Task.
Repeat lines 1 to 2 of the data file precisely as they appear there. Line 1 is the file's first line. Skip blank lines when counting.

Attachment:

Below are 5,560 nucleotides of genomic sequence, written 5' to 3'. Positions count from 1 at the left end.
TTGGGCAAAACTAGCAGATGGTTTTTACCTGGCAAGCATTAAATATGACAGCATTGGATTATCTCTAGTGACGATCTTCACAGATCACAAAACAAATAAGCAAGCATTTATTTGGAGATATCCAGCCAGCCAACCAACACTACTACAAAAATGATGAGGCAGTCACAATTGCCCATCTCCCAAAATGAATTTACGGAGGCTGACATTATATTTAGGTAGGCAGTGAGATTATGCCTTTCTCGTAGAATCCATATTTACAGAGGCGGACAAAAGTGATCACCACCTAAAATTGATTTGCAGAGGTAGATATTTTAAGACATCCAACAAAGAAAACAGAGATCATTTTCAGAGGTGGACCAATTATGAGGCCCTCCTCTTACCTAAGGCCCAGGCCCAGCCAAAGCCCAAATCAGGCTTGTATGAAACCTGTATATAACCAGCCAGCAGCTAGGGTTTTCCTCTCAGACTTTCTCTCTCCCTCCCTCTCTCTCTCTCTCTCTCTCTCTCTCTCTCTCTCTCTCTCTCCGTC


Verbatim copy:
Below are 5,560 nucleotides of genomic sequence, written 5' to 3'. Positions count from 1 at the left end.
TTGGGCAAAACTAGCAGATGGTTTTTACCTGGCAAGCATTAAATATGACAGCATTGGATTATCTCTAGTGACGATCTTCACAGATCACAAAACAAATAAGCAAGCATTTATTTGGAGATATCCAGCCAGCCAACCAACACTACTACAAAAATGATGAGGCAGTCACAATTGCCCATCTCCCAAAATGAATTTACGGAGGCTGACATTATATTTAGGTAGGCAGTGAGATTATGCCTTTCTCGTAGAATCCATATTTACAGAGGCGGACAAAAGTGATCACCACCTAAAATTGATTTGCAGAGGTAGATATTTTAAGACATCCAACAAAGAAAACAGAGATCATTTTCAGAGGTGGACCAATTATGAGGCCCTCCTCTTACCTAAGGCCCAGGCCCAGCCAAAGCCCAAATCAGGCTTGTATGAAACCTGTATATAACCAGCCAGCAGCTAGGGTTTTCCTCTCAGACTTTCTCTCTCCCTCCCTCTCTCTCTCTCTCTCTCTCTCTCTCTCTCTCTCTCTCTCTCCGTC